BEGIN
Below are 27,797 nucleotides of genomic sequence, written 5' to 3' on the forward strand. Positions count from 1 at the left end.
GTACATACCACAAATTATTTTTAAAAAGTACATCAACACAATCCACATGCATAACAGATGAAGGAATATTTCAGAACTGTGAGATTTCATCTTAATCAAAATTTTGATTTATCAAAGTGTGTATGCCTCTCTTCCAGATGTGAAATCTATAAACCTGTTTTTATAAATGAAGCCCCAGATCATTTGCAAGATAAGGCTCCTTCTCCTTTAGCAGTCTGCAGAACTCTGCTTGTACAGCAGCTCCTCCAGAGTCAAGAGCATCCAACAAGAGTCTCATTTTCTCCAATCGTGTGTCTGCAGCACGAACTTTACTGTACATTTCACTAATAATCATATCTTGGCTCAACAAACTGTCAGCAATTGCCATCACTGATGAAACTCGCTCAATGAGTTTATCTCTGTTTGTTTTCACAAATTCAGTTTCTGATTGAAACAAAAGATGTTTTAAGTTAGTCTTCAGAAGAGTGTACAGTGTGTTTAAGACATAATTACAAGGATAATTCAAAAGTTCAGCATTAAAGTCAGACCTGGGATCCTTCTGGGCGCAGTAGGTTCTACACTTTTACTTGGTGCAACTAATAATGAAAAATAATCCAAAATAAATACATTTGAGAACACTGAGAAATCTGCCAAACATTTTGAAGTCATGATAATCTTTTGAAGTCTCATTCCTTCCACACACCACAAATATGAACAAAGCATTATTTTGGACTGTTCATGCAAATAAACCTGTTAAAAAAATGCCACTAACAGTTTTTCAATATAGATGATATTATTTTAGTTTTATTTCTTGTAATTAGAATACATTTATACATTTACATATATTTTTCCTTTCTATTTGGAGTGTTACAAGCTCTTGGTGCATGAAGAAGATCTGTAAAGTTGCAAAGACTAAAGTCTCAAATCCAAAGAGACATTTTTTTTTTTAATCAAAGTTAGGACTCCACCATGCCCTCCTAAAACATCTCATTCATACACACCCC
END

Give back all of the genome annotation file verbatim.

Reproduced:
Below are 27,797 nucleotides of genomic sequence, written 5' to 3' on the forward strand. Positions count from 1 at the left end.
GTACATACCACAAATTATTTTTAAAAAGTACATCAACACAATCCACATGCATAACAGATGAAGGAATATTTCAGAACTGTGAGATTTCATCTTAATCAAAATTTTGATTTATCAAAGTGTGTATGCCTCTCTTCCAGATGTGAAATCTATAAACCTGTTTTTATAAATGAAGCCCCAGATCATTTGCAAGATAAGGCTCCTTCTCCTTTAGCAGTCTGCAGAACTCTGCTTGTACAGCAGCTCCTCCAGAGTCAAGAGCATCCAACAAGAGTCTCATTTTCTCCAATCGTGTGTCTGCAGCACGAACTTTACTGTACATTTCACTAATAATCATATCTTGGCTCAACAAACTGTCAGCAATTGCCATCACTGATGAAACTCGCTCAATGAGTTTATCTCTGTTTGTTTTCACAAATTCAGTTTCTGATTGAAACAAAAGATGTTTTAAGTTAGTCTTCAGAAGAGTGTACAGTGTGTTTAAGACATAATTACAAGGATAATTCAAAAGTTCAGCATTAAAGTCAGACCTGGGATCCTTCTGGGCGCAGTAGGTTCTACACTTTTACTTGGTGCAACTAATAATGAAAAATAATCCAAAATAAATACATTTGAGAACACTGAGAAATCTGCCAAACATTTTGAAGTCATGATAATCTTTTGAAGTCTCATTCCTTCCACACACCACAAATATGAACAAAGCATTATTTTGGACTGTTCATGCAAATAAACCTGTTAAAAAAATGCCACTAACAGTTTTTCAATATAGATGATATTATTTTAGTTTTATTTCTTGTAATTAGAATACATTTATACATTTACATATATTTTTCCTTTCTATTTGGAGTGTTACAAGCTCTTGGTGCATGAAGAAGATCTGTAAAGTTGCAAAGACTAAAGTCTCAAATCCAAAGAGACATTTTTTTTTTTAATCAAAGTTAGGACTCCACCATGCCCTCCTAAAACATCTCATTCATACACACCCC